SEC Commissioner Greg Sankey, who co-chaired the NCAA’s reform committee, said finding solutions to transfer issues is a remarkable development in college football history.

“If anything the NCAA has managed to change over the last five years, it’s a matter of how we manage transfers,” Sanke told ESPN. “You’ve heard this constant clamor and threat of a transfer, and now the transition committee is being asked to change what’s already been done in a different way. It’s really confusing.”

One thing everyone agrees on: vandalism is a problem. More than three-quarters of respondents said vandalism should be addressed.

NIL is a hot topic among athletes. Almost half of the players who responded said that their schools did not provide them with enough infrastructure to maximize their NIL chances. Nearly 70% of Niel’s prospects are a recurring theme in their locker rooms, though not the divisive issue that many ADs and coaches predicted.

“Seeing CJ [Stroud] Make that deal or you don’t have to be on my team for me to be happy just seeing guys do something, as far as NIL,” Ohio State safety Ronnie Hickman said. It’s been a long time and now it’s great that we can legally benefit from our name and image. So when I see someone succeeding or doing something good for themselves and their family, I’m happy about it, and I’m encouraged.

In addition to NIL, 57% of players regularly discuss transfer opportunities and 58% of players regularly discuss not getting their fair share of income from the school. Players say opting out in the middle of the transfer and offseason can be a problem, but they’re divided on how much disruption there is in the locker room. About 40% of players said transfers and mid-picks were distracting, while over 40% said they weren’t.

Players and coaches seem to agree that the transfer portal needs some form of protection. Almost 70% of respondents said the ideal transfer policy would allow players to move once without penalty during a limited “transfer window”. Less than 15% of respondents said players should be able to transfer whenever they want without penalty.

Rules in the field

ESPN asked coaches, players and managers which on-field rules they would change, and while more than a dozen suggestions were made, few ideas gained widespread support.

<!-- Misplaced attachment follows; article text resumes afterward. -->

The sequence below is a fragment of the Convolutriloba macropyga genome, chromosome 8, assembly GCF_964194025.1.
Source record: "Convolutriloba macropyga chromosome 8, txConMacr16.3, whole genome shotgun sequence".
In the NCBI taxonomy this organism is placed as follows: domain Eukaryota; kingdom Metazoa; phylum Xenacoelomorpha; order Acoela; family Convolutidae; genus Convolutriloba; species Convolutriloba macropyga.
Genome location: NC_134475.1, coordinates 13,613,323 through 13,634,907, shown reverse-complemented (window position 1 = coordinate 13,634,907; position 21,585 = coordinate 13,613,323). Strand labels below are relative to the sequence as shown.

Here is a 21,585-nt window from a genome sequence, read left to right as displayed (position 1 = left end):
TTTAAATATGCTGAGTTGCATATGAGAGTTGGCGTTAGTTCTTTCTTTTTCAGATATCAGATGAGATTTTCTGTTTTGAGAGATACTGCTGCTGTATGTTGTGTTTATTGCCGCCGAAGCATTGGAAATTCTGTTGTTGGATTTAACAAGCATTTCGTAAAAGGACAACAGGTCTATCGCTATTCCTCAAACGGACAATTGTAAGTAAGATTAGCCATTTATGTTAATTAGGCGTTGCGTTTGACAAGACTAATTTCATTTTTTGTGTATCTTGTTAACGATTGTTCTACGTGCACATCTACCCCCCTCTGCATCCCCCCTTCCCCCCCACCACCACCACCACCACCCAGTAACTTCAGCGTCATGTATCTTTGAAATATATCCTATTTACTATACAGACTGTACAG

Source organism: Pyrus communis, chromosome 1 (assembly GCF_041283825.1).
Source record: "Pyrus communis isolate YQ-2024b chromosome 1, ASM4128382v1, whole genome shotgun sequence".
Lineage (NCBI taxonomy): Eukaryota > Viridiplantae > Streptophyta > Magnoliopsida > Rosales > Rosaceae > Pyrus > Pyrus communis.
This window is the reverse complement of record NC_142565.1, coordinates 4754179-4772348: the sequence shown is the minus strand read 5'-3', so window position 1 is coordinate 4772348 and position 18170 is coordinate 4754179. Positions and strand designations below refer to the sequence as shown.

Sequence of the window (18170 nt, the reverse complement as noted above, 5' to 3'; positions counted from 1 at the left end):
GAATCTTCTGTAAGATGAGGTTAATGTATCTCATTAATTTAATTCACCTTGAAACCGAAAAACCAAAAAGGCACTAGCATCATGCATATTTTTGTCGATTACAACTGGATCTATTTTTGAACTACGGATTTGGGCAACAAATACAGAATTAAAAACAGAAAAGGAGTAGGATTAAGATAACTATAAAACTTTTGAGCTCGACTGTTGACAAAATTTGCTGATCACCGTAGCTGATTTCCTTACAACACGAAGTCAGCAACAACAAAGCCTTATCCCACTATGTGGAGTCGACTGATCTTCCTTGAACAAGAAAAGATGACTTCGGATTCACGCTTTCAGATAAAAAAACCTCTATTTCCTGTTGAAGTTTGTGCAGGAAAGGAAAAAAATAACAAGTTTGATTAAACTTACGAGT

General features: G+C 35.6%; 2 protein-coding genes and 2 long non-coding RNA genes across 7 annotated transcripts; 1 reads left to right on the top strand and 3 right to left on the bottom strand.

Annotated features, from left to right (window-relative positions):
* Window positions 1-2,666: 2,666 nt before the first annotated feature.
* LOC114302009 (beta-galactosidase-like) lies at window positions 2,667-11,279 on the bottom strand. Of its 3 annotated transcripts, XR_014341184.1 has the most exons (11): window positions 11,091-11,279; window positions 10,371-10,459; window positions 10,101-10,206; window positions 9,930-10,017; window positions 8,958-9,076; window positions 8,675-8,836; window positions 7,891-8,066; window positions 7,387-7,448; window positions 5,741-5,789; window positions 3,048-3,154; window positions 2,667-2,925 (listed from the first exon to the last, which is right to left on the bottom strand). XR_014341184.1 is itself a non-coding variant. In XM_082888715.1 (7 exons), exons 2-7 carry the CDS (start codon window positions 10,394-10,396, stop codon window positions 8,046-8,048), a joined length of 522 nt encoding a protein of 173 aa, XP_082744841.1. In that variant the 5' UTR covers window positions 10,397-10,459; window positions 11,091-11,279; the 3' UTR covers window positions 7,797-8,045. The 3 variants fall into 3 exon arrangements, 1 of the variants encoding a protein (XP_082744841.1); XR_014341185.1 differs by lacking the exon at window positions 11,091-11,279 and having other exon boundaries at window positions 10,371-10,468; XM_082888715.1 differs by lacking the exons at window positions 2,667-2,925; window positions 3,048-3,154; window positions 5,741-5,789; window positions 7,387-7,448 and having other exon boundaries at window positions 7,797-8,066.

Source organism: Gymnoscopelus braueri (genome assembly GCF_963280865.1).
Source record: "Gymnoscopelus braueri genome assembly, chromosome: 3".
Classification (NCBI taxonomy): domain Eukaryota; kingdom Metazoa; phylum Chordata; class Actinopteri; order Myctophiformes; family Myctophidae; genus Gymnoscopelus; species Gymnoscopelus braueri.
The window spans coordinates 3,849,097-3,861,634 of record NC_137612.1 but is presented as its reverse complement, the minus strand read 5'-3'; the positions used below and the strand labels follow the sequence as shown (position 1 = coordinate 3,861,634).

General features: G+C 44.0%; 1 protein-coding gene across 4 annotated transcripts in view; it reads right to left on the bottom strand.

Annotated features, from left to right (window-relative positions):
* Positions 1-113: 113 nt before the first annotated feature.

Two-thirds of respondents support the replay officials’ decision whether a player should be sent off for a goal. Two-thirds also support helmet speakers allowing easier communication between coaches and quarterbacks, as well as a designated defensive player.

Nearly half of the respondents said that if an injury stops the clock, the player wants to be instructed to sit the rest of the series to prevent fake injuries.

Nearly 40% of respondents would like to see a reduction in replay reviews, which would limit them to a touchdown, turnover and two coaching challenges per game.

29% of respondents said they would return a running watch following the first likes. Currently, college football officials stop the clock when placing down markers, but as the sport looks for ways to limit the wear and tear on players, several administrators have offered this as a solution.

Other ideas with less support include eliminating kickoffs (19%), a running clock that follows plays that are out of bounds (15%) or incomplete (12%), and extending the game clock to 45 seconds (8%).

hire

Getting coaches to agree on a good hiring policy is no easy task. When asked about an ideal calendar for signing days, respondents offered nearly a dozen different opinions. A majority (28%) believes the current structure — with a December and February signing day — would work better, but significant percentages also favor a return to a single February signing day (23%) and only a December signing day (17%). ) or changing the December signing date to one in the summer (18%). Additionally, nearly 12% of respondents suggested eliminating signing day altogether and allowing high school students to sign at any time.